# [R] apply and sort vs vectorized order

Angel angel_lul at hotmail.com
Mon Aug 18 13:13:38 CEST 2003

```Dear all,
Trying to solve a problem I had (see thread "putting NAs at the end" )
I've noticed a difference in system time requirements between using apply
and sort (or order)
to order  each row or column of a matrix compared to a vectorized function I
wrote.
Using apply is much faster when the number of loops (number of rows or
columns to order) is low BUT
much slower when number of loops are high and the other dimension short.
Here is my function:

order.rc<-function(A,row.column=1,na.last = TRUE, decreasing =
FALSE,return.sort=TRUE) {
# removes negative values scaling A so min(A)=0
A.order<-A+abs(min(A,na.rm=TRUE))
# rescales A so max(A)=0.1
A.order<-A.order/(max(A.order,na.rm=TRUE)*10)
# makes NAs=0 (na.last=FALSE) or NAs=0.9 (na.last=TRUE)
# NOTE: if decreasing is TRUE NAs are the inverse of above
if ((na.last & !decreasing) | (!na.last & decreasing))
A.order[which(is.na(A.order))]<-0.9  else A.order[which(is.na(A.order))]<-0
# if ordering each row the integer part of A is the column index
(row.column=1)
# else, we are ordering each column so the integer part of A is the column
index
if (row.column==1) A.order<-A.order+rep(1:nrow(A),ncol(A))   else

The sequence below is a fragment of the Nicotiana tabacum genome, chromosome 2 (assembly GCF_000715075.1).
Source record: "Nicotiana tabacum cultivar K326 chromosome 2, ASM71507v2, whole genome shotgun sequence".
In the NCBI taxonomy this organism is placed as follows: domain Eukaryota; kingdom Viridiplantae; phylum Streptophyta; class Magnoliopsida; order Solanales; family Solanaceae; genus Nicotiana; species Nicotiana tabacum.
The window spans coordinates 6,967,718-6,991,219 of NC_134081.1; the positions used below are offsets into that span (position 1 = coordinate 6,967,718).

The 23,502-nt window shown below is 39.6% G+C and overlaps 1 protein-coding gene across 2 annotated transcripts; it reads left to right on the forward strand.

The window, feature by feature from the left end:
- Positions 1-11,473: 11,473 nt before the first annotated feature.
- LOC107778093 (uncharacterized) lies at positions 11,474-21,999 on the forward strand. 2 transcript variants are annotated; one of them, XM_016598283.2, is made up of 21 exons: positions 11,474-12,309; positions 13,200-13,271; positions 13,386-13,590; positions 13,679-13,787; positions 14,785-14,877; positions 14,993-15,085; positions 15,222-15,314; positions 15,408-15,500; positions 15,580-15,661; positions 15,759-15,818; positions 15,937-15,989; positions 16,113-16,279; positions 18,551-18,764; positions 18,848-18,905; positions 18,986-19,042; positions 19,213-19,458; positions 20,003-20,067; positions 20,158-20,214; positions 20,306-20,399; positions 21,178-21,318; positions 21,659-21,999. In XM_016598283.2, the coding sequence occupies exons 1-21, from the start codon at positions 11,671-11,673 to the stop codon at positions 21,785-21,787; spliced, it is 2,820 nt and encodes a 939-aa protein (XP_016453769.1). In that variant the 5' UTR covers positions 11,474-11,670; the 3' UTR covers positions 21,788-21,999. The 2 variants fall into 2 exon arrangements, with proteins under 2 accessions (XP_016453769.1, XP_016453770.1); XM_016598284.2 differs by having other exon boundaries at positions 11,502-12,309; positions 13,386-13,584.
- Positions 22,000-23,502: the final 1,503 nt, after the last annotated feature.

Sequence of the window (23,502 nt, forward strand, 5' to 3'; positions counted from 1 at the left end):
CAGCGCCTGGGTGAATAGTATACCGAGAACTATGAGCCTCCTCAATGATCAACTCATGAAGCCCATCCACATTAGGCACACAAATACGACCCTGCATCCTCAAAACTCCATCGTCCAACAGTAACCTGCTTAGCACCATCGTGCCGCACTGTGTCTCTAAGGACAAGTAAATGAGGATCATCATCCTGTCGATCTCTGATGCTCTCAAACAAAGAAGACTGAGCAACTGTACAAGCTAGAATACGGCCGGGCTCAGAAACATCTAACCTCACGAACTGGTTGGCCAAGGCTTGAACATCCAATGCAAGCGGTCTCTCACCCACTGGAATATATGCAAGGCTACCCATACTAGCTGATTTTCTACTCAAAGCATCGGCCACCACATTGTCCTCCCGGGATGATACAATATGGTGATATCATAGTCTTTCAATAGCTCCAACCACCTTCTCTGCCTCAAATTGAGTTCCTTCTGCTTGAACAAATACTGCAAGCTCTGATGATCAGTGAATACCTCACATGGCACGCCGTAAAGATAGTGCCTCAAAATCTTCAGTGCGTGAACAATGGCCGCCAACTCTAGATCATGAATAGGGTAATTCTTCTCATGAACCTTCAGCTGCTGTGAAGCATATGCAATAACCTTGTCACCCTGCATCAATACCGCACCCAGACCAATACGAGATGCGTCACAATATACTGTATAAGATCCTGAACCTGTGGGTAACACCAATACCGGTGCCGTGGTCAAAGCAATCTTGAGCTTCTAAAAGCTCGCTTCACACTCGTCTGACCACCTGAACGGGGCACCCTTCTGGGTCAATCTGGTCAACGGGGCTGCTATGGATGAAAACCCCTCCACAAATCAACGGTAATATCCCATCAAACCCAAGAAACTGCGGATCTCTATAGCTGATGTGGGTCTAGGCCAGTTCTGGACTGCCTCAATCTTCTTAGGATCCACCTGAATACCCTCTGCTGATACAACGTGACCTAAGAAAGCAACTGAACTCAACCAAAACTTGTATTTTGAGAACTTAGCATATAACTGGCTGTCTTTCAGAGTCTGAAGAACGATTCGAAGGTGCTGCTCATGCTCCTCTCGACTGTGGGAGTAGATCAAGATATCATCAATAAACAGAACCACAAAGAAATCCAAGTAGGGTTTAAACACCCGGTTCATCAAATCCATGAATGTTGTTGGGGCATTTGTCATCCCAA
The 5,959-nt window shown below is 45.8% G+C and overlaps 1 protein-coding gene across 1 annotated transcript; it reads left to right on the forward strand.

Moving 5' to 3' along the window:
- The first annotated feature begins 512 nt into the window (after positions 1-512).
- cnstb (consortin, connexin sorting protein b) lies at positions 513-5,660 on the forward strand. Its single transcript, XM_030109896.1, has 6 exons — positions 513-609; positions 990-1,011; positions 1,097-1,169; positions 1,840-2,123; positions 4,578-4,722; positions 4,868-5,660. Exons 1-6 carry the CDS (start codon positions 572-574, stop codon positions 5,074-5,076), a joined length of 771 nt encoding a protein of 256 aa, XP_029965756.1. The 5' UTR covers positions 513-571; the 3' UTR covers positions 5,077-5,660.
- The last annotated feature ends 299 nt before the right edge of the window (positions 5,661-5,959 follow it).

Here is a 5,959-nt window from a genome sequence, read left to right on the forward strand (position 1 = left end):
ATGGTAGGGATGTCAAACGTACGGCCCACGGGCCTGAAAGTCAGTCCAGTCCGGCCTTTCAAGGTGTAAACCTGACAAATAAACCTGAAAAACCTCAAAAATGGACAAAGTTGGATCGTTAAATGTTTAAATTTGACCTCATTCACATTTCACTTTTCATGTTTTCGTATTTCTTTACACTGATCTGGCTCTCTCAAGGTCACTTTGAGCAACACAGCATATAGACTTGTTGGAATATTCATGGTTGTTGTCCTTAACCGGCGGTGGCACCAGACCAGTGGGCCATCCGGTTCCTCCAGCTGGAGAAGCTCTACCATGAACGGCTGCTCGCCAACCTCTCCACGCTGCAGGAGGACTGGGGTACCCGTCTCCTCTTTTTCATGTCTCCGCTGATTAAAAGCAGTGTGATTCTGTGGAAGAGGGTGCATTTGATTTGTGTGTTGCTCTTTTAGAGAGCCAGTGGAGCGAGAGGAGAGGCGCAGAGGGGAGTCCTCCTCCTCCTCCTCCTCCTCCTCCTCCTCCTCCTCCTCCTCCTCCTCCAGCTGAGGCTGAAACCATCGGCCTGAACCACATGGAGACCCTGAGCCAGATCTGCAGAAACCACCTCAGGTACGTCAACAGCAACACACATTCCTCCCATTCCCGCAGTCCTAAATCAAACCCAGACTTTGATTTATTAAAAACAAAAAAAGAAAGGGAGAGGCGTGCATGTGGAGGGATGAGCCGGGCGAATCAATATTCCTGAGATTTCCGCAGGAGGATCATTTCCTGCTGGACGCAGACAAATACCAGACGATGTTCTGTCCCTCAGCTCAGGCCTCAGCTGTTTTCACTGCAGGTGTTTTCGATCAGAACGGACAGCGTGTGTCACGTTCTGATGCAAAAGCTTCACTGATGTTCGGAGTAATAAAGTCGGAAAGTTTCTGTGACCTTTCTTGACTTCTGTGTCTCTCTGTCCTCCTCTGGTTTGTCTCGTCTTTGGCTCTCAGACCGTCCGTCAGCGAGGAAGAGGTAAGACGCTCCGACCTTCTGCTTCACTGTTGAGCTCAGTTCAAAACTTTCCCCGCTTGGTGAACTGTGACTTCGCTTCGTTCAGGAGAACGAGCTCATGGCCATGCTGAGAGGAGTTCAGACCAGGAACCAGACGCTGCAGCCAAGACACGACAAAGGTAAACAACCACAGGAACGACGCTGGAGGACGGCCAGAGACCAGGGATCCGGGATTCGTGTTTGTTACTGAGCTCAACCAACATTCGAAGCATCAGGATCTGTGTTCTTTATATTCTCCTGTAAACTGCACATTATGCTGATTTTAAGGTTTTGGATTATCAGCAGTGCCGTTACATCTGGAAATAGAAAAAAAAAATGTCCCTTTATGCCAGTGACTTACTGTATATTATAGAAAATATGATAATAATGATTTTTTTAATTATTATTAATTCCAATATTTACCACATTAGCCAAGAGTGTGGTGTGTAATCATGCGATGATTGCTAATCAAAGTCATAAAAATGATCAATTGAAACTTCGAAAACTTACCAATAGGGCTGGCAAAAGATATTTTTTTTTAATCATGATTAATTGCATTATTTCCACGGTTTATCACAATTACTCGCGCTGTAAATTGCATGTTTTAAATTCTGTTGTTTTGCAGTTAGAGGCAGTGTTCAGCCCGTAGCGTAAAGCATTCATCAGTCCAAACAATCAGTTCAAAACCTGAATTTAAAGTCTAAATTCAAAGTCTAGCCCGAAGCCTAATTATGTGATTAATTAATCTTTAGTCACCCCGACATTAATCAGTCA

A.order<-A.order+rep(1:ncol(A),each=nrow(A))
# returns either a matrix with sorted values or the ordering indexes
if (return.sort)
{
A.order<-A[order(A.order,decreasing=decreasing)]
if (row.column==1)
{
dim(A.order)<-dim(t(A))
A.order<-t(A.order)
}
else dim(A.order)<-dim(A)
return(A.order)
}
else return(order(A.order,decreasing=decreasing))
}

# Some system time comparisons
# CHANGE Nrandom ACORDING TO YOUR SYSTEM
Nrandom=1000
A<-matrix(rnorm(Nrandom*Nrandom),nrow=Nrandom,ncol=Nrandom)
A[rbind(c(100,3),c(90,9),c(40,6))]<-NA
system.time({A.r<-order.rc(A)})
system.time(A.s1<-apply(A,1,sort))
system.time({A.c<-order.rc(A,row.column=2)})
system.time(A.s2<-apply(A,2,sort))

A<-matrix(rnorm(Nrandom*Nrandom),nrow=Nrandom*Nrandom/10,ncol=10)
A[rbind(c(100,3),c(90,9),c(40,6))]<-NA
system.time({A.r<-order.rc(A)})
system.time(A.s1<-apply(A,1,order))
system.time({A.c<-order.rc(A,row.column=2)})
system.time(A.s2<-apply(A,2,order))

I think only the third apply is slower than the function because number of
"loops" is too high
and my function is faster despite the long vector to order.
Thanks for any clarifications on how all this works,
Angel

```